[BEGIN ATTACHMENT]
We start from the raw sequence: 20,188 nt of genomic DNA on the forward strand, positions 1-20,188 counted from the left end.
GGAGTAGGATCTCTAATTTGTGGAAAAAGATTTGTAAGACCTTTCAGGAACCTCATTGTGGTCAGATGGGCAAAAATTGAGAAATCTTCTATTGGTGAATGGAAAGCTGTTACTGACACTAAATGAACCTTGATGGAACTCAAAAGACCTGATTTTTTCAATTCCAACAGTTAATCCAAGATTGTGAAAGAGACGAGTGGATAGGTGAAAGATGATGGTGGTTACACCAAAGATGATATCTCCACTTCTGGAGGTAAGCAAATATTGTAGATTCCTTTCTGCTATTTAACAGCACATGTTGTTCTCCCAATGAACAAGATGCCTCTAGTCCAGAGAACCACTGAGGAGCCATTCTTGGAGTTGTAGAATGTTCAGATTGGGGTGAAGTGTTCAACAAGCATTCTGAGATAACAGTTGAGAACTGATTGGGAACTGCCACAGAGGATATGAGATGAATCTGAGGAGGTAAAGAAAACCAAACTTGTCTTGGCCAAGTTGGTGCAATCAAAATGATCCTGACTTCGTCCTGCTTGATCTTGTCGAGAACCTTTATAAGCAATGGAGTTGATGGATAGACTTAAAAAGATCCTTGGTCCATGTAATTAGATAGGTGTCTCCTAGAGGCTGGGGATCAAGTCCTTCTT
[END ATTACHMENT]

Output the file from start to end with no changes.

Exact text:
We start from the raw sequence: 20,188 nt of genomic DNA on the forward strand, positions 1-20,188 counted from the left end.
GGAGTAGGATCTCTAATTTGTGGAAAAAGATTTGTAAGACCTTTCAGGAACCTCATTGTGGTCAGATGGGCAAAAATTGAGAAATCTTCTATTGGTGAATGGAAAGCTGTTACTGACACTAAATGAACCTTGATGGAACTCAAAAGACCTGATTTTTTCAATTCCAACAGTTAATCCAAGATTGTGAAAGAGACGAGTGGATAGGTGAAAGATGATGGTGGTTACACCAAAGATGATATCTCCACTTCTGGAGGTAAGCAAATATTGTAGATTCCTTTCTGCTATTTAACAGCACATGTTGTTCTCCCAATGAACAAGATGCCTCTAGTCCAGAGAACCACTGAGGAGCCATTCTTGGAGTTGTAGAATGTTCAGATTGGGGTGAAGTGTTCAACAAGCATTCTGAGATAACAGTTGAGAACTGATTGGGAACTGCCACAGAGGATATGAGATGAATCTGAGGAGGTAAAGAAAACCAAACTTGTCTTGGCCAAGTTGGTGCAATCAAAATGATCCTGACTTCGTCCTGCTTGATCTTGTCGAGAACCTTTATAAGCAATGGAGTTGATGGATAGACTTAAAAAGATCCTTGGTCCATGTAATTAGATAGGTGTCTCCTAGAGGCTGGGGATCAAGTCCTTCTT